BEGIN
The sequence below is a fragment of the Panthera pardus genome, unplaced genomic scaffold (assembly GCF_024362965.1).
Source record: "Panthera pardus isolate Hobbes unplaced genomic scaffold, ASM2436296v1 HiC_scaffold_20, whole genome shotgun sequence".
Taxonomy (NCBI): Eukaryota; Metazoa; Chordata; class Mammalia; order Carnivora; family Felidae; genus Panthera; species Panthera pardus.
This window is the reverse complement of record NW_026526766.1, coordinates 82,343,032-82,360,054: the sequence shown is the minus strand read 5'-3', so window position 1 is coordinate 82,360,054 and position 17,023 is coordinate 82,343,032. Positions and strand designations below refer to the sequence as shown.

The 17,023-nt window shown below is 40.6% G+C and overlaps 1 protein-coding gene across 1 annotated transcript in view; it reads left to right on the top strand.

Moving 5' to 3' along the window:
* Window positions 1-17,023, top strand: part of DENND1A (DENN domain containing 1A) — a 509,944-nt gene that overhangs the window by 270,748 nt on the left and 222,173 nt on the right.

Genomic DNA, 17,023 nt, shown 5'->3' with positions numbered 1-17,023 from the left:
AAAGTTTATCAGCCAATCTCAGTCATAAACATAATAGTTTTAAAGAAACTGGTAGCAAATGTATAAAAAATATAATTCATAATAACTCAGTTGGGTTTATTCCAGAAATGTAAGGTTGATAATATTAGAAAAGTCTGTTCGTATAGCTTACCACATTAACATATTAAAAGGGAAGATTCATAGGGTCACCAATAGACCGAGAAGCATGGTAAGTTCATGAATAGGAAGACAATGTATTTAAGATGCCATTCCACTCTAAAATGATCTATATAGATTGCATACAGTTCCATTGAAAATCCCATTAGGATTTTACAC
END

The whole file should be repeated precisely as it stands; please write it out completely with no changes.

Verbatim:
The sequence below is a fragment of the Panthera pardus genome, unplaced genomic scaffold (assembly GCF_024362965.1).
Source record: "Panthera pardus isolate Hobbes unplaced genomic scaffold, ASM2436296v1 HiC_scaffold_20, whole genome shotgun sequence".
Taxonomy (NCBI): Eukaryota; Metazoa; Chordata; class Mammalia; order Carnivora; family Felidae; genus Panthera; species Panthera pardus.
This window is the reverse complement of record NW_026526766.1, coordinates 82,343,032-82,360,054: the sequence shown is the minus strand read 5'-3', so window position 1 is coordinate 82,360,054 and position 17,023 is coordinate 82,343,032. Positions and strand designations below refer to the sequence as shown.

The 17,023-nt window shown below is 40.6% G+C and overlaps 1 protein-coding gene across 1 annotated transcript in view; it reads left to right on the top strand.

Moving 5' to 3' along the window:
* Window positions 1-17,023, top strand: part of DENND1A (DENN domain containing 1A) — a 509,944-nt gene that overhangs the window by 270,748 nt on the left and 222,173 nt on the right.

Genomic DNA, 17,023 nt, shown 5'->3' with positions numbered 1-17,023 from the left:
AAAGTTTATCAGCCAATCTCAGTCATAAACATAATAGTTTTAAAGAAACTGGTAGCAAATGTATAAAAAATATAATTCATAATAACTCAGTTGGGTTTATTCCAGAAATGTAAGGTTGATAATATTAGAAAAGTCTGTTCGTATAGCTTACCACATTAACATATTAAAAGGGAAGATTCATAGGGTCACCAATAGACCGAGAAGCATGGTAAGTTCATGAATAGGAAGACAATGTATTTAAGATGCCATTCCACTCTAAAATGATCTATATAGATTGCATACAGTTCCATTGAAAATCCCATTAGGATTTTACAC